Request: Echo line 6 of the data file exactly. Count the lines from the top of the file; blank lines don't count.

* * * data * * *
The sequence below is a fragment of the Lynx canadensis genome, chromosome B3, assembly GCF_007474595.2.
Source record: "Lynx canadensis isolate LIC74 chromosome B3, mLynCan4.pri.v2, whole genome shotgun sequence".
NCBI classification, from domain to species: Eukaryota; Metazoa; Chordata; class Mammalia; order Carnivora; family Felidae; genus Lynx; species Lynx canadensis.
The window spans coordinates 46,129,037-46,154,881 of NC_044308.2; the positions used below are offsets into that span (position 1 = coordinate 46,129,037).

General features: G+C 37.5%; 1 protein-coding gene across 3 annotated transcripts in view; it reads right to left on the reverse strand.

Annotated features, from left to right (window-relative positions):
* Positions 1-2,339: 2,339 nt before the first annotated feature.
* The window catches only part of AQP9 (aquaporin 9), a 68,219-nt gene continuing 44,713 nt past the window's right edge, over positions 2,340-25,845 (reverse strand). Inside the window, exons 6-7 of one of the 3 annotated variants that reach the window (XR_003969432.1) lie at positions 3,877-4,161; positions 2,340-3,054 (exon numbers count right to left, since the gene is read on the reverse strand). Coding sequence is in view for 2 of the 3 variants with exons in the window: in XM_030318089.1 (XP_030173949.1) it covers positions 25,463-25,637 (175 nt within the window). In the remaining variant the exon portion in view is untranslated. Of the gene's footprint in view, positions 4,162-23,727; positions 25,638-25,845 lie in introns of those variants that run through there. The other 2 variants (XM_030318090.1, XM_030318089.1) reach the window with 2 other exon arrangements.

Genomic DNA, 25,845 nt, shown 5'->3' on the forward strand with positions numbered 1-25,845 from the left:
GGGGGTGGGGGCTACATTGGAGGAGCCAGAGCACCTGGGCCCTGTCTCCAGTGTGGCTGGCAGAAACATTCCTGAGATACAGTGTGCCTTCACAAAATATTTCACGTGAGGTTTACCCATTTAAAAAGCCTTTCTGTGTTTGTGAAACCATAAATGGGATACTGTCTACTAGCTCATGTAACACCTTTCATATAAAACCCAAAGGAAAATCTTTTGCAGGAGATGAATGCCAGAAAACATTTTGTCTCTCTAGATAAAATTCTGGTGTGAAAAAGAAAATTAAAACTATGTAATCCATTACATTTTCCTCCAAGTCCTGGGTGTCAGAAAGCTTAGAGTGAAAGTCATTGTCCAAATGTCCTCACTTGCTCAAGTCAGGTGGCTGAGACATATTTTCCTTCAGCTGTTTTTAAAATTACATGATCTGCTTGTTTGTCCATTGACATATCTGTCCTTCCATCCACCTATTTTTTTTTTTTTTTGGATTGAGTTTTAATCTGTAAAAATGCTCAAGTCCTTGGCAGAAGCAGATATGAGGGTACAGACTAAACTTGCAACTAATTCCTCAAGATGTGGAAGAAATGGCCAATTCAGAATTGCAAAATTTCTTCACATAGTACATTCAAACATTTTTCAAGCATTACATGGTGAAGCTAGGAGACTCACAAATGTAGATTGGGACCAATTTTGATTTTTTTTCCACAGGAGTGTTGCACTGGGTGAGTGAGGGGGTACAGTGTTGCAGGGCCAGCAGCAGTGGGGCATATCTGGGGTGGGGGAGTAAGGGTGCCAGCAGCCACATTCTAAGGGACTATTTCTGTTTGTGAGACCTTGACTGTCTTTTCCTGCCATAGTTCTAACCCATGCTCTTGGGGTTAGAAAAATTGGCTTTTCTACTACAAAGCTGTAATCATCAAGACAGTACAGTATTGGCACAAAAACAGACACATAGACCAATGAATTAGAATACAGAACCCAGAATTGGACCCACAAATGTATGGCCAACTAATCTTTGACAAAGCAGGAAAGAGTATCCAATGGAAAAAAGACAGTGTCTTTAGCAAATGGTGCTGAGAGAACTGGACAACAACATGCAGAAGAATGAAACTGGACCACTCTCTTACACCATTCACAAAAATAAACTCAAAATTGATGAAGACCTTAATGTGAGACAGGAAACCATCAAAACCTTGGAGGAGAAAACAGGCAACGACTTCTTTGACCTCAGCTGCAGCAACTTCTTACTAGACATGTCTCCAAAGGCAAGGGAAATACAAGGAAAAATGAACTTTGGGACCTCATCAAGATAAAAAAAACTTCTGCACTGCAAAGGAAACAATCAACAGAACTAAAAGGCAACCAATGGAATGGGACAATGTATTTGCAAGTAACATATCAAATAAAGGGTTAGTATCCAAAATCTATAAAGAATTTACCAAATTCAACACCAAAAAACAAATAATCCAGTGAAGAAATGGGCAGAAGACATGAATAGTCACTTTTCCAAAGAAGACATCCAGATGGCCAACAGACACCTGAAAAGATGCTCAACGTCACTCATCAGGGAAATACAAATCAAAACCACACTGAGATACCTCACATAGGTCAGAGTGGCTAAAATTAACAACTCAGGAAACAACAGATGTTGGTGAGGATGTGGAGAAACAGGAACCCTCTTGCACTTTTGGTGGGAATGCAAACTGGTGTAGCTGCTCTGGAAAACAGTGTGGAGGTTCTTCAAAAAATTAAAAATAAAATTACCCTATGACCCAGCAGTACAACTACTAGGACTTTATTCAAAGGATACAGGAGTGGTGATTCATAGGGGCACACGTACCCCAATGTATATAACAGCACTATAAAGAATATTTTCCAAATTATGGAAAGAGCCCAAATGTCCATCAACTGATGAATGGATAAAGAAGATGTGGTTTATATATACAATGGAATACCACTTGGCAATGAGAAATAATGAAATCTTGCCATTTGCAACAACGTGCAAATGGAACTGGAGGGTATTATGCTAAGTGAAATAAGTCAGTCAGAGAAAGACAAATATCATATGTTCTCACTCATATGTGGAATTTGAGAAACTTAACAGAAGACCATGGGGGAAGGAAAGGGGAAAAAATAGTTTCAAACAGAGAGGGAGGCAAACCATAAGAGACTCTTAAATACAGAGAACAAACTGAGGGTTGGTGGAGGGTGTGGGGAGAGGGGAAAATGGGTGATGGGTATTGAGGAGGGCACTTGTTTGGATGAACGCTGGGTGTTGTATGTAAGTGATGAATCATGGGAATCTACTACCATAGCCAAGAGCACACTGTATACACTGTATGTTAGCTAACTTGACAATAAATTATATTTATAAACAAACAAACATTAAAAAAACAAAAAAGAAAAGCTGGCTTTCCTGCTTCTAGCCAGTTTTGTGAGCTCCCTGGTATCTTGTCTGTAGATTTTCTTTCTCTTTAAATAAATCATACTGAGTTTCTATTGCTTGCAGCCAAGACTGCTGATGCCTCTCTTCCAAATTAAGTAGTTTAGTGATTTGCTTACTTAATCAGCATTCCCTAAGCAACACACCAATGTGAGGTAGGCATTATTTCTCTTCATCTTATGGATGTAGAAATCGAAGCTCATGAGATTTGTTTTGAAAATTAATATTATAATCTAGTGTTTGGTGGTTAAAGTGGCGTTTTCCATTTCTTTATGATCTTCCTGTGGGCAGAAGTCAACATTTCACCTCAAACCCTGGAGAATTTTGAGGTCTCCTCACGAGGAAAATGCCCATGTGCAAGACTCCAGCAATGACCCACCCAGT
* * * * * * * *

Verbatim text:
Annotated features, from left to right (window-relative positions):